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Foggymyst

Direct3D vs DirectDraw for 2D games

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Hello, long time reader-- first time poster. After having browsed through tutorials and articles relating to DirectDraw and Direct3D, I am asking this simple question: If you were going to create a 2D engine what would you use? I have dabbled in both, but I find that it feels unnatural to start a project by choosing DirectDraw, a no longer supported library from an outdated version of DirectX. However, DirectDraw feels easier to work with on 2D games since it is geared at what Im working on. On the opposite end of things, Direct3D has nifty features that would save time (like being able to set a color for each corner of a tile, etc..) when doing a 2D engine. Anybody have any thoughts on this subject? ~Steve www.foggymyst.com

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I''d go for (and have gone for) DirectDraw, just because it''s simpler.

I have however made my 2D engine go through an abstract interface as I''m planning on porting it to GameBoy Advance and perhaps an OpenGL renderer, for kicks.


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Sia,

Good idea! I cant beleive I didnt think of that myself-- it would be funnier if you knew how big on abstraction I am. At work, I spend extra time and effort making sure our code has no dependancy on which database system we use. For some reason, that same thought did not carry over into my current dillema.

Still, the question remains... is it bad to go with the aged DirectDraw? =)

~Steve

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There are only two (noted) reasons why MS stopped updating DirectDraw:

1) Companies no longer added "cool" 2d features to their graphics cards.
2) There was nothing left to update. It''s so complete that they can''t make anymore additions to it.

If you feel comfortable using DirectDraw, then do it! It''s a great API and will be around for a long time.

If you want to try something new, then go for Direct3D, you get more features with only a small increase in difficulty (it''s well worth it, though).

Hopefully I could be of some assistance.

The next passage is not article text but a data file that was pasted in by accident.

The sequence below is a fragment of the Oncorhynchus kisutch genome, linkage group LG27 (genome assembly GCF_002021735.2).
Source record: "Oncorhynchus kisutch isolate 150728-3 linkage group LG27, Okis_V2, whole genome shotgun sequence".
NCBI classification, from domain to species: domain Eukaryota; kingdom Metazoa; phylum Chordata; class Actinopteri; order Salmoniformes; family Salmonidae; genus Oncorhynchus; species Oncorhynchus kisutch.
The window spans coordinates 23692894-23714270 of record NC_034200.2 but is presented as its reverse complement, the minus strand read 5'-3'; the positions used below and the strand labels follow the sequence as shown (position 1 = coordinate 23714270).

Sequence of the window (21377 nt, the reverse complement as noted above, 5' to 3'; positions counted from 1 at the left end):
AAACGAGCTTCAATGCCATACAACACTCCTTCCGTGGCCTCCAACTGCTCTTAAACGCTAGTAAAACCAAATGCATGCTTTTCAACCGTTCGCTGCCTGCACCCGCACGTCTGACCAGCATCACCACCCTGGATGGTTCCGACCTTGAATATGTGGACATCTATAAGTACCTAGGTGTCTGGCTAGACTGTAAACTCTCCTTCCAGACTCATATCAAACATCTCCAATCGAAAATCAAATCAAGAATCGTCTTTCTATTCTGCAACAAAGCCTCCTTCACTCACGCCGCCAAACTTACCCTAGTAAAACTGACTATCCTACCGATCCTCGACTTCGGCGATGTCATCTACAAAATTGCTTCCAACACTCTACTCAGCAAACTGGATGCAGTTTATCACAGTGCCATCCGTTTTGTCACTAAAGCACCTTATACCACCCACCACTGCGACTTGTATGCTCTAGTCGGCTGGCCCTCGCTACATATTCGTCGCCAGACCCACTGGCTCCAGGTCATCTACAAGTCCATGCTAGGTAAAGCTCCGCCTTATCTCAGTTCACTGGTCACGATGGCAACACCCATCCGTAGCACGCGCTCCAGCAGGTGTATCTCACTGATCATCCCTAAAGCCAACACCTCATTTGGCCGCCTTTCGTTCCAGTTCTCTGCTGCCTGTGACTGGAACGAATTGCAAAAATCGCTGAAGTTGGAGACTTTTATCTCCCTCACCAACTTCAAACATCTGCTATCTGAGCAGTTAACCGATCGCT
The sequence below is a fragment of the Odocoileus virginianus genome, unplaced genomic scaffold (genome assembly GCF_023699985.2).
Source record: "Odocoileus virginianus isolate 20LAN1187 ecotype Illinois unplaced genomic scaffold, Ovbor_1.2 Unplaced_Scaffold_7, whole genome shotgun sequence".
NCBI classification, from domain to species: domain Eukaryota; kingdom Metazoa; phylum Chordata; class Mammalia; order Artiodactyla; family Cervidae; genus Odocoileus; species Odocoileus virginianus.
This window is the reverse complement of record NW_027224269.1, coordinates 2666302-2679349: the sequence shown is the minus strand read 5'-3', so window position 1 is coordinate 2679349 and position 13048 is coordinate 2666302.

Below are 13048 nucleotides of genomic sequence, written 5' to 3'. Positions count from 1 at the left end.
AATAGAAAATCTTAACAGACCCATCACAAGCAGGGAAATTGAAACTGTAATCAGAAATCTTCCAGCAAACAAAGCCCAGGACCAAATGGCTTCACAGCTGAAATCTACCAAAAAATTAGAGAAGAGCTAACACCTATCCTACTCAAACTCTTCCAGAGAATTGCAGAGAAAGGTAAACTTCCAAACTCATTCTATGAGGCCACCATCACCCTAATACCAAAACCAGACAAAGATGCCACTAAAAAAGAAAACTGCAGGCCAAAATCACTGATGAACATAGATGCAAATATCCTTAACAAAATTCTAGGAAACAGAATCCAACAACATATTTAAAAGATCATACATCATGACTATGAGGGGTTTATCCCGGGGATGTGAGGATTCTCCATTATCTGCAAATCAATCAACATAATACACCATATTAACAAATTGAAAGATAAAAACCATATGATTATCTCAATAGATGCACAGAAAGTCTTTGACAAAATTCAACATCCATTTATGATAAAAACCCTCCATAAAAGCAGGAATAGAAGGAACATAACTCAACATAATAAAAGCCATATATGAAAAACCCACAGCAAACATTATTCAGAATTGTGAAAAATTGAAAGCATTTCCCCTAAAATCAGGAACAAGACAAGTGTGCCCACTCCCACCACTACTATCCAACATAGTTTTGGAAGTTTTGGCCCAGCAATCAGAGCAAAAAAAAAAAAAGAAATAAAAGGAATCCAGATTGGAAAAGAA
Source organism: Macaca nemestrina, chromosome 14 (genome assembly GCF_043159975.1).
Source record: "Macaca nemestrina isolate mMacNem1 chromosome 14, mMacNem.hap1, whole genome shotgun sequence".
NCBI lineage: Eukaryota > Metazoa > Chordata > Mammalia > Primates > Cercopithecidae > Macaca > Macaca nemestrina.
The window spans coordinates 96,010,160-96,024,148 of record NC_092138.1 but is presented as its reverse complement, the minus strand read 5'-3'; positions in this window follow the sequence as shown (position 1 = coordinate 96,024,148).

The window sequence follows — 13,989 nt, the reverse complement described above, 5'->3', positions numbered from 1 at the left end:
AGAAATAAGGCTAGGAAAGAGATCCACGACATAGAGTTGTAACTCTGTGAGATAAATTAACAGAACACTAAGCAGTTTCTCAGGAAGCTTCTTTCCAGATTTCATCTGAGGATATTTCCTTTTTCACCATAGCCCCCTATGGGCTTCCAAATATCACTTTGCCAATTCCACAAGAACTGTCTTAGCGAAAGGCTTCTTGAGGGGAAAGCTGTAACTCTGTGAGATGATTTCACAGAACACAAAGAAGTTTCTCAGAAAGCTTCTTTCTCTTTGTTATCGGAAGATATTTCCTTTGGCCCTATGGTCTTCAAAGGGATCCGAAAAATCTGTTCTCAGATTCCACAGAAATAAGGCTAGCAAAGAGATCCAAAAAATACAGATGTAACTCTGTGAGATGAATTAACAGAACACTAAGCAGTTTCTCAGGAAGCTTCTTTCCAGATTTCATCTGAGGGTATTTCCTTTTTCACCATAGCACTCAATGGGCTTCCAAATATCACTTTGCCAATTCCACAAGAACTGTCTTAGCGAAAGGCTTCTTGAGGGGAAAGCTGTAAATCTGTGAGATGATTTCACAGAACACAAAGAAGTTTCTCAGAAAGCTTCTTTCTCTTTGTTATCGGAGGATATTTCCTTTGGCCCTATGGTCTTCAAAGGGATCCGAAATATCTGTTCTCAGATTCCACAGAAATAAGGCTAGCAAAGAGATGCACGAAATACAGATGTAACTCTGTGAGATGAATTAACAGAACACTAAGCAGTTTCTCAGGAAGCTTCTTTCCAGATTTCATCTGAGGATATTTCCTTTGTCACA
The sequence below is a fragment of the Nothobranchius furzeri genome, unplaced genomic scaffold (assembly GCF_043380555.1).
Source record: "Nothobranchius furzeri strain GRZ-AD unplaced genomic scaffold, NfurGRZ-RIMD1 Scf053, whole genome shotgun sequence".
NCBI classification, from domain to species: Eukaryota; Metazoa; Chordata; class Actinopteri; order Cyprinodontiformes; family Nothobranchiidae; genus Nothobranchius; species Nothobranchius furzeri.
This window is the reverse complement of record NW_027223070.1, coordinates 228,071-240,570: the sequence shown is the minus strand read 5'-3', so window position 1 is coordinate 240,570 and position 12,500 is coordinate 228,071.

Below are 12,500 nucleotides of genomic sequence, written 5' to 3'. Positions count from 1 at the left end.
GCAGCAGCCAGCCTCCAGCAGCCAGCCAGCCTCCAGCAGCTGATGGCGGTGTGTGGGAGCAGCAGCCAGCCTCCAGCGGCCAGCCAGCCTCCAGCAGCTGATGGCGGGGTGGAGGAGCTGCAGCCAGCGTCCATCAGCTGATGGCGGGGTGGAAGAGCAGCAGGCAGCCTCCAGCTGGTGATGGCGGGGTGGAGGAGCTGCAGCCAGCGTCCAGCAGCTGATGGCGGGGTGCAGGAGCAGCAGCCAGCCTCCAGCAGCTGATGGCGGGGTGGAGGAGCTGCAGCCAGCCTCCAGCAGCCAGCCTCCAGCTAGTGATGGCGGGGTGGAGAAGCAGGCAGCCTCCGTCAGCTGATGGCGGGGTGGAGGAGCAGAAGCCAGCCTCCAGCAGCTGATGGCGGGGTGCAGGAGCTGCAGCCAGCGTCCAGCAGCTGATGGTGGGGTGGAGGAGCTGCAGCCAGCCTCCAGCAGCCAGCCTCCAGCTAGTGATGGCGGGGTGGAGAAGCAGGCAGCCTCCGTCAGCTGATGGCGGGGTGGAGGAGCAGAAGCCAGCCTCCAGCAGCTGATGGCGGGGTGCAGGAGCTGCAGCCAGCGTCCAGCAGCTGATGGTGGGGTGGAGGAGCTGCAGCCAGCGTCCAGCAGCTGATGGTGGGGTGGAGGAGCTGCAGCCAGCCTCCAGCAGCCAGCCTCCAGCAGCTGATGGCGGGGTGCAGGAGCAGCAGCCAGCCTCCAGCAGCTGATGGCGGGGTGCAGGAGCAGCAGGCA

--SuperRoy

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I have a complete 2d engine. And I regret using direct draw so much. It's actually the biggest mistake I made in making my engine. Features like fades, you'd think would be so simple are a huge issue with direct draw(you can use gamma controls but then you have to worry about how they'll look on other people's computers or if they'll even work at all). You can't make things transparent without fancy routines that'll slow things down a lot. Direct3d is faster because all of the video card makers focus on 3d acceleration. There's just so much more Direct3D has to offer.

Oh and if Direct Draw and Direct3d aren't my only choices. I would say I'd go SDL and OpenGL to get some platform independence going. I would say look into those two as well.

I think it's safe to say SDL is at least as easy if not easier than DirectDraw to use. If I'm wrong I take it back, don't flame me on that!

And a little disclaimer, Don't take what I'm saying as fact, just opinion.

[edited by - atcdevil on September 8, 2002 9:03:34 AM]

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quote:
Original post by atcdevil
(you can use gamma controls but then you have to worry about how they'll look on other people's computers or if they'll even work at all).


atc, there's actually a really simple way to do gamma fades on that will look good on any machine. I have a post showing my sample code here. **note** this is some old code and I should have used bitshifting to speed it up, but I was new to C++ at the time**



[edited by - jdinger2 on September 8, 2002 10:50:12 PM]

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Either choice would be fine, but it depends on what sort of effects you want really. You get sprite roration and alpha blending for free with D3D. But, DirectDraw will cost you some CPU cycles (or extra bitmaps) to get the same effects. Someone said DirectDraw was easier. I highly disagree. 2D in D3D is cake. DirectDraw takes a bit more work, since you have to implement features yourself which D3D provides for you.

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One thing about going 3D is you are limited to using textures. So they are limited in size and they have to be powers of two in size. This is a real pain in the neck for some 2D games.

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What if your 2D map is on the order of 1 billion pixels in size -- like 32767 pixels by 32767 pixels (which could be 512x512 tiles for 64x64-pixel tiles -- a total of only 262,144 tiles). A 2D DirectDraw-based engine could handle this no sweat on any old PII system with 64 MB RAM and 4 MB video memory -- does it present problems for Direct3D?

"All you need to do to learn circular logic is learn circular logic"

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